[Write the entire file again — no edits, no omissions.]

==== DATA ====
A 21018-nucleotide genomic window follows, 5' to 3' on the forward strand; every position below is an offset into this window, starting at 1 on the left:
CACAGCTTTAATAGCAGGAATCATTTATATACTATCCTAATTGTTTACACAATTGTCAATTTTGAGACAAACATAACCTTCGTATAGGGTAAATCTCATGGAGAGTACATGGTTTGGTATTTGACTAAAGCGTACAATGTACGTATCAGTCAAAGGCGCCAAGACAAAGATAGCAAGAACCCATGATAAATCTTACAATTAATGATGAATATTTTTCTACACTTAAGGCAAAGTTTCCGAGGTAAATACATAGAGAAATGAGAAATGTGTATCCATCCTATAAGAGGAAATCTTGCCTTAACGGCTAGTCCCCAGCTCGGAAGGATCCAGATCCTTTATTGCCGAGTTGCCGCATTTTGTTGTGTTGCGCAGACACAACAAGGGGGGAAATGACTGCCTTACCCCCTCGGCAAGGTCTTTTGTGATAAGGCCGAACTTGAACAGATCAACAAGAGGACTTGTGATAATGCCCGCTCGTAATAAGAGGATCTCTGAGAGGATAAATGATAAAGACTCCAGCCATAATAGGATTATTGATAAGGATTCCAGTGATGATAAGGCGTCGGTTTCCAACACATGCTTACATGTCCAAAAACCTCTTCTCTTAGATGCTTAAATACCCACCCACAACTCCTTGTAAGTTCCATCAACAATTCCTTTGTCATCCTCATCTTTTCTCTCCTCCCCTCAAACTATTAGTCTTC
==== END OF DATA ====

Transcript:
A 21018-nucleotide genomic window follows, 5' to 3' on the forward strand; every position below is an offset into this window, starting at 1 on the left:
CACAGCTTTAATAGCAGGAATCATTTATATACTATCCTAATTGTTTACACAATTGTCAATTTTGAGACAAACATAACCTTCGTATAGGGTAAATCTCATGGAGAGTACATGGTTTGGTATTTGACTAAAGCGTACAATGTACGTATCAGTCAAAGGCGCCAAGACAAAGATAGCAAGAACCCATGATAAATCTTACAATTAATGATGAATATTTTTCTACACTTAAGGCAAAGTTTCCGAGGTAAATACATAGAGAAATGAGAAATGTGTATCCATCCTATAAGAGGAAATCTTGCCTTAACGGCTAGTCCCCAGCTCGGAAGGATCCAGATCCTTTATTGCCGAGTTGCCGCATTTTGTTGTGTTGCGCAGACACAACAAGGGGGGAAATGACTGCCTTACCCCCTCGGCAAGGTCTTTTGTGATAAGGCCGAACTTGAACAGATCAACAAGAGGACTTGTGATAATGCCCGCTCGTAATAAGAGGATCTCTGAGAGGATAAATGATAAAGACTCCAGCCATAATAGGATTATTGATAAGGATTCCAGTGATGATAAGGCGTCGGTTTCCAACACATGCTTACATGTCCAAAAACCTCTTCTCTTAGATGCTTAAATACCCACCCACAACTCCTTGTAAGTTCCATCAACAATTCCTTTGTCATCCTCATCTTTTCTCTCCTCCCCTCAAACTATTAGTCTTC